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Monday
Sep262011

17 Techniques Used to Scale Turntable.fm and Labmeeting to Millions of Users

In How to launch in a month and scale to a million users, Joseph Perla, Former VP of Technology and founding team of Turntable.fm, shares techniques he used to build and quickly scale his startups. The post is very well written and a must read. Here are the essentials:

  1. Keep it simple. Build API's before making the website or mobile apps. Keep interfaces small and single-purpose. 
  2. Get it right. Build in automated tests from the start. Create function tests, module level tests, and full integration tests. Run tests on every commit. No new code written while bugs exist.
  3. Don't hide power. Use Pebbles to write bug-free Javascript, a library to create complicated AJAX interactions by writing 0 javascript by adding a few extra HTML tags to code.
  4. Use procedure arguments to provide flexibility in an interface. Pass functions instead of parameters to support complicated scenarios. For example, a filter function return a boolean.
  5. Leave it to the client. Keep the server simple and move as much functionality as possible to the client.
  6. Continuity. Keep interfaces stable. Version interfaces from the start.
  7. Keep secrets of the implementation. Keep service implementations entirely independent to provide maximum flexibility to handle requirement changes, even though it means a slight performance decrease.
  8. Use a good idea again instead of generalizing it. It's OK to replicate and specialize similar code instead of creating a more generalized library. 
  9. Handle normal and worst cases separately as a rule. Code should clearly special cases rather than use a more general algorithm that would remove the special cases. 
  10. Split resources in a fixed way if in doubt. Servers should be single purposed. For example, keep the database index and search index on separate machines. They can then be scaled independently and won't stomp on each other. 
  11. Use static analysis if you can. On check-in run stack analysis tools on code to find bugs and performance issues.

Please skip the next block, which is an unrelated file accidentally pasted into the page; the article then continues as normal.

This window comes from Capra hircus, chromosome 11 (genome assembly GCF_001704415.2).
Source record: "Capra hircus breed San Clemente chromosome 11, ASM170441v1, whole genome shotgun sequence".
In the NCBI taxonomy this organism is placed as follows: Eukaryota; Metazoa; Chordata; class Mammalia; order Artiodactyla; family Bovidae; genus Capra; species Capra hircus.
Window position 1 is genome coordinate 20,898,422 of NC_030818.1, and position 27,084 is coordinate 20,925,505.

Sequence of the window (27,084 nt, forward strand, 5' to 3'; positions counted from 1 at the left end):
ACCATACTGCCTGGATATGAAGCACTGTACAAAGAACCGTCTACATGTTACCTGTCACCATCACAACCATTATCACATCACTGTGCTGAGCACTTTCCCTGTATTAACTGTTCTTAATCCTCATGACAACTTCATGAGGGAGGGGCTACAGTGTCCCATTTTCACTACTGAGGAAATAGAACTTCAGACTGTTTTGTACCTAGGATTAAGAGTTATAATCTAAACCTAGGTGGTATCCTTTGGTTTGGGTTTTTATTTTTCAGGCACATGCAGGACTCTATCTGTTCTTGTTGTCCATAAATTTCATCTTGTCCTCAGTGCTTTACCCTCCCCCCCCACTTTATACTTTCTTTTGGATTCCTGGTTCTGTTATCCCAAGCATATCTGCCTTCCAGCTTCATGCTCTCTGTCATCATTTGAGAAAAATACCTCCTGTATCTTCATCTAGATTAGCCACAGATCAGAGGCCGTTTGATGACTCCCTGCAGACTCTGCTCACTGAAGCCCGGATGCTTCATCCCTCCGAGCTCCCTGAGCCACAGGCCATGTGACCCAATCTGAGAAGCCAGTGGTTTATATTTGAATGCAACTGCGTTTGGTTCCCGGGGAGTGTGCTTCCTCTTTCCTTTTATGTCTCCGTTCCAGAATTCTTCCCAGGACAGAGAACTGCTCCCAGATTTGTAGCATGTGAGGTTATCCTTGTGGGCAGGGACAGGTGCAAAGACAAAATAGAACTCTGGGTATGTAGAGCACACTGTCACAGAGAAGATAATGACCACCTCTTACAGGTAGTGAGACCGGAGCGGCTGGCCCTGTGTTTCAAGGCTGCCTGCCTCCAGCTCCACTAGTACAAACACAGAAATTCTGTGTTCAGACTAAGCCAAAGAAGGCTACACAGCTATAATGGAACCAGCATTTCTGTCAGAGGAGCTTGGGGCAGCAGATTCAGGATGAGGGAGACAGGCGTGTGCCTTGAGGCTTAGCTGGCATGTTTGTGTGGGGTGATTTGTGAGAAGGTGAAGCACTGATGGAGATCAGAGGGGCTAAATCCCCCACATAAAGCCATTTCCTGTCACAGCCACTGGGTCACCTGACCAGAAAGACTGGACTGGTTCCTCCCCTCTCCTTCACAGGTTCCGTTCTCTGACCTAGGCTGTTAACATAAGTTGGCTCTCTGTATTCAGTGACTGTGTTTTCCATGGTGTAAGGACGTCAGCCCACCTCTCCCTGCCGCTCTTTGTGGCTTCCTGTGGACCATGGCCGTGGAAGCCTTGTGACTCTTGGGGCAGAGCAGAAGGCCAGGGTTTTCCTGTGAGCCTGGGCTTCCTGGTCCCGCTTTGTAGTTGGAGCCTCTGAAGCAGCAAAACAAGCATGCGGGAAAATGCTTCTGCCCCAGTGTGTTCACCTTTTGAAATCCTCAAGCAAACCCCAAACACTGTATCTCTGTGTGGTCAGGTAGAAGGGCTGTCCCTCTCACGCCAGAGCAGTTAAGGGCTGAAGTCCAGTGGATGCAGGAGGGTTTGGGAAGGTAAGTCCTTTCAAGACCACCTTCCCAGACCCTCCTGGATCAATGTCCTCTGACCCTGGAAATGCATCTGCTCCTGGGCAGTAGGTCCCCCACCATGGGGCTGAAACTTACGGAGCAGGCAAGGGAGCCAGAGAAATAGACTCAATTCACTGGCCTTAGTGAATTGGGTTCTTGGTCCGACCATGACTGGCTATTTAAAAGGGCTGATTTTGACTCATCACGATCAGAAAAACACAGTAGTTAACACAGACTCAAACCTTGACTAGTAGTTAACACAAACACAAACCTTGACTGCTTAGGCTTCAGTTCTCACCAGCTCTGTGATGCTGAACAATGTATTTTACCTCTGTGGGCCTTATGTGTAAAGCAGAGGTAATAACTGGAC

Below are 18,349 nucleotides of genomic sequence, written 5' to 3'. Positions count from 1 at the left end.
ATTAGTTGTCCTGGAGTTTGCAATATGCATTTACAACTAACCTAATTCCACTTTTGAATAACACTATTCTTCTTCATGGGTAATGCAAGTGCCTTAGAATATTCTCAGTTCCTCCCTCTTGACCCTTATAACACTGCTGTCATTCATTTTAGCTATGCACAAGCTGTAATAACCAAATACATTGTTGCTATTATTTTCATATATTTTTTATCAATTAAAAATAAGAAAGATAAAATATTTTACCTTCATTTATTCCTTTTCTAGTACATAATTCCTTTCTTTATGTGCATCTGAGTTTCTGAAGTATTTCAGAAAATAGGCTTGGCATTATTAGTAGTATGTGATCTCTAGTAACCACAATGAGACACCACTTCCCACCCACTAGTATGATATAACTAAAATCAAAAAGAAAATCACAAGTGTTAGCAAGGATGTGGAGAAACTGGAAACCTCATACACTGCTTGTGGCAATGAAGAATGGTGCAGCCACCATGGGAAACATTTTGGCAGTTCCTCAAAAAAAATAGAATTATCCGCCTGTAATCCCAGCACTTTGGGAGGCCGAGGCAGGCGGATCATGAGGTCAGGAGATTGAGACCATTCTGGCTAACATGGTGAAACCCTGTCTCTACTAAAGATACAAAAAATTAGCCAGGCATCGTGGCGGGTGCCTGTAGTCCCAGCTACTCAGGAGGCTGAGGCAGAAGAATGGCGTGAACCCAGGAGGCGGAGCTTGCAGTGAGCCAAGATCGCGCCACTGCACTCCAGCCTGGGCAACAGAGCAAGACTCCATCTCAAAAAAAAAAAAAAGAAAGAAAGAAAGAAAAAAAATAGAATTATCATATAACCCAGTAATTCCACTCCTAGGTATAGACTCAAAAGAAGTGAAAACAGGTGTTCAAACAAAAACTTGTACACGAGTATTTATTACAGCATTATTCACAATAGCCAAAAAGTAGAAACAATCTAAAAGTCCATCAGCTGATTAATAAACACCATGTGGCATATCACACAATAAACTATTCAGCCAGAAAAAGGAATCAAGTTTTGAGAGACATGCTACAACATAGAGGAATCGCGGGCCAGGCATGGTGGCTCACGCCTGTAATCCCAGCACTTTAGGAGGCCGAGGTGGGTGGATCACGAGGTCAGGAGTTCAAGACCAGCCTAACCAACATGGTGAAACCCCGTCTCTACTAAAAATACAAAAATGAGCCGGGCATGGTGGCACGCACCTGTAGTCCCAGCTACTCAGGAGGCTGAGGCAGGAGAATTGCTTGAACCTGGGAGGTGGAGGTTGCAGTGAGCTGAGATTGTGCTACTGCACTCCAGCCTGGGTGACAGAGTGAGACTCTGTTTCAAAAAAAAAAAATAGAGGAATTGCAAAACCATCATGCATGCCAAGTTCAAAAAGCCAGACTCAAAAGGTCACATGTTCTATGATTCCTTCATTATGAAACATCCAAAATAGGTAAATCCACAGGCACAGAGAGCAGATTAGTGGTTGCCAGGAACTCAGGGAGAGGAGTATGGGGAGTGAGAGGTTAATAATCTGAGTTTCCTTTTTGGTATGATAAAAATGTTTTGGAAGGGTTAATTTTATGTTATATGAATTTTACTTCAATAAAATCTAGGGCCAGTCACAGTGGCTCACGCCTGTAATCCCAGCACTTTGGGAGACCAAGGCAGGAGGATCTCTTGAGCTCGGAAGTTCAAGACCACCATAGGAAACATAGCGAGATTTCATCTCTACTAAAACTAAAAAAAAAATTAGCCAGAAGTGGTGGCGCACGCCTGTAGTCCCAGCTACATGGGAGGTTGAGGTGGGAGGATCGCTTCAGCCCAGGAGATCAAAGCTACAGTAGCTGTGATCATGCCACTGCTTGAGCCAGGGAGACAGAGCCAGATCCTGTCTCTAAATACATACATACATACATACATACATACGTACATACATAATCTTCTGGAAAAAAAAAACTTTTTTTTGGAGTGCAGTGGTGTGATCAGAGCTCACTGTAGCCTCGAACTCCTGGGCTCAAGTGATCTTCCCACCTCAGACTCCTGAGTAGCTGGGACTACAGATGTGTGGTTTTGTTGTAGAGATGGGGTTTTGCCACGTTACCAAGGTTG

12. Dynamic translation from a convenient representation to one that can be quickly interpreted. For example, a Python domain specific language for tweet filtering was easy to program and could be directly translated to python bytecodes.
  13. Cache answers to expensive computations. Self explanatory, but be careful of cache invalidation issues.
  14. When in doubt, use brute force. It's better to complete a feature faster using a simple algorithm than it is to delay implementing a clever algorithm. 
  15. Compute in background when possible. Do as a little work as possible in the web server, queue it to background processes. 
  16. Use Batch Processing if possible. Loading individual data items is slow, load them in large batches.
  17. Shed load to control demand. It's OK to have limits. Pick limits that make your software work without having to go through heroic efforts or change stacks.

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Reader Comments (2)

"Leave it to the client" not sure is always the right way, lets said if build an api base on JavaScript.
If the product is in compaction market you will consider a simple api for fast implementation and more complex server side

September 26, 2011 | Unregistered Commenterzohar

Probably one of the simpler but often overlooked points is #8. Developers usually try to look for any type of commonality in patterns to justify abstracting functionality into a single generic component. Sometimes this is a good idea but other times it just creates unmanageable code and can have a negative effect on performance. Do one thing well instead of multiple things less so.

September 28, 2011 | Unregistered CommenterDevlin Dunsmore

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